Items like this are what I'm calling artifacts. In some settings they're actual artifacts; in others they're just exceptionally well-programmed computers or bits of otherwise lost technology or whatever. They're useful for extended roleplaying, they create an additional element of your characters, and they're also really problematic in a variety of ways. Still, the drawbacks aren't significant enough to make them useless, just significant enough that you'll want to use a careful hand when adding in your own hidden wonders.
Do you have the book?
That whole "object of power" thing is the first problem that exist with artifacts in MMOs: By the rules of most games, they don't actually exist. You can't have one sitting in your inventory, you can't hand it off or have it yanked away from you, and you certainly can't right-click to make something spectacular happen. As in much of roleplaying, you just have to accept that these items are there without any physical representation and move around it.
By itself, this isn't so bad, but it's exacerbated when it comes to understanding what the object is and what it does. Let me use an example from my own roleplaying experiences: In Final Fantasy XIV my character gave a friend of hers a book that turned out to be the origin of that character's name (it made sense in context). Outside of the title and the name of one of the characters, I knew nothing about the book's content, leaving it entirely up to the other player to determine what was inside.
The problem is that my character obviously did know what was in the book. So I had to cross-reference what someone else had decided was in the book to find out something that my character should rightfully have known anyway. It made for some great roleplaying, but it also meant keeping track of several moving parts, and this was just for a normal book.
Artifacts are frequently more significant than just a book. If someone else has the artifact, then you have to let that person know how it works, and suddenly it's not really yours any longer. It belongs to someone else, at least for a time, and your original conception may be very different than the end result.
These aren't enormous problems, but they're enough to make sure that artifacts are something best used sparingly. Never add an item to keep track of unless you're fully prepared to track the item as it winds through the chain of possession, and always make sure that it's worth the added hassle.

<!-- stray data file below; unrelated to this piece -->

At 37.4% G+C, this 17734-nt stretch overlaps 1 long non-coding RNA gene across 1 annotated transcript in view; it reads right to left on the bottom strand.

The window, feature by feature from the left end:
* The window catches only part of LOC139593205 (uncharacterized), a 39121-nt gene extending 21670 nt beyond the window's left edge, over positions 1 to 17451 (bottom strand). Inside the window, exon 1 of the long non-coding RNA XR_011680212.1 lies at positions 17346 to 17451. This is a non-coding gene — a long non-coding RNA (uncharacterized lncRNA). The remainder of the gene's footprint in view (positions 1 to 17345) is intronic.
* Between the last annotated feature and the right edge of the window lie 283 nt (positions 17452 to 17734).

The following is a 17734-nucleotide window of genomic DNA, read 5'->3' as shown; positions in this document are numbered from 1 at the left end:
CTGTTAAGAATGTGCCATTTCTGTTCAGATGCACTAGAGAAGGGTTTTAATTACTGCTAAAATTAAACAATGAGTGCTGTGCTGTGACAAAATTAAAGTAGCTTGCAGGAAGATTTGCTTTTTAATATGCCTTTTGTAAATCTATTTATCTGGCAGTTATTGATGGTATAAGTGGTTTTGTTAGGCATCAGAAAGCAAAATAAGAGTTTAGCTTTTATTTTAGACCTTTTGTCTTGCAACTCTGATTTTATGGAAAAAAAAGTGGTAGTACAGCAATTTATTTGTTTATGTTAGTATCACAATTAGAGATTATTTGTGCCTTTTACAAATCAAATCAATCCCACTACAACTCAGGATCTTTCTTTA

Making interesting tools
The hardest part is coming up with an interesting object in the first place. Note that I said interesting, not powerful.
Making a powerful object is easy. Games do that constantly. The problem is that powerful objects are both hard to justify not using in-game and fairly boring on the whole. If you have a Sith relic in Star Wars: The Old Republic that instantly kills any living creature you wish in a 20-meter radius at will, there's no reason you wouldn't be using it at all times, and it doesn't offer any intriguing storytelling opportunities. It's just the equivalent of a really big gun.
Making an interesting object requires more work, and it needs to do something unique. Instead of an insta-death relic, what about a relic that allowed you to capture your own worst fear and trap it? You'd be safe from fear as long as the relic was safe, but anyone else who happened upon it would have power over you. And it might have interesting implications if you could literally remove your own fear, possibly even removing an entirely logical terror...
This isn't to say weapons are inherently bad but that raw power is not interesting. EverQuest II has a few million different swords that can slice things up really well. Another sword that can do that is not inherently interesting. A sword that is chilled to the touch at all times is more interesting. A sword that lets you see the dream of any person you slay is even more interesting still.
Always a story
Artifacts do not and cannot exist in a vacuum. Someone made this item. It came from somewhere. Maybe it was assembled by someone who thought this would be a particularly useful tool to have, or maybe it was an accidental byproduct of some other effort. Whatever the case, there's a story.
This, too, is part of the interest. It's useful to have a mask in Final Fantasy XIV that lets you appear to be anyone you wish for four hours, after which it induces violent illness. What's more interesting is if you can talk about how the mask was created by an Ul'dahn thaumaturge to help undermine a jealous rival, that it's been in circulation for nearly a century, and that it's rumored that if you use it for too long you'll start to forget your own face until you lose it completely.
Like any form of backstory, this works best when it works least. Rather than detailing every moment of your artifact's history from creation to the present, give it some flavorful background elements and cloak the rest in vagueness. It gives you more options, and it also ensures that if someone else has an interesting idea to add to the object later on there's space to do so.
Feedback is welcome down in the comments below or via mail to email@example.com. I'm sure there's more ground to cover here, so if someone chimes up with something he or she would like to see, that'd be helpful for the future. Next week it's another dose of villainy, and after that it's time for the three-year mark!
Every Friday, Eliot Lefebvre fills a column up with excellent advice on investing money, writing award-winning novels, and being elected to public office. Then he removes all of that, and you're left with Storyboard, which focuses on roleplaying in MMOs. It won't help you get elected, but it will help you pretend you did.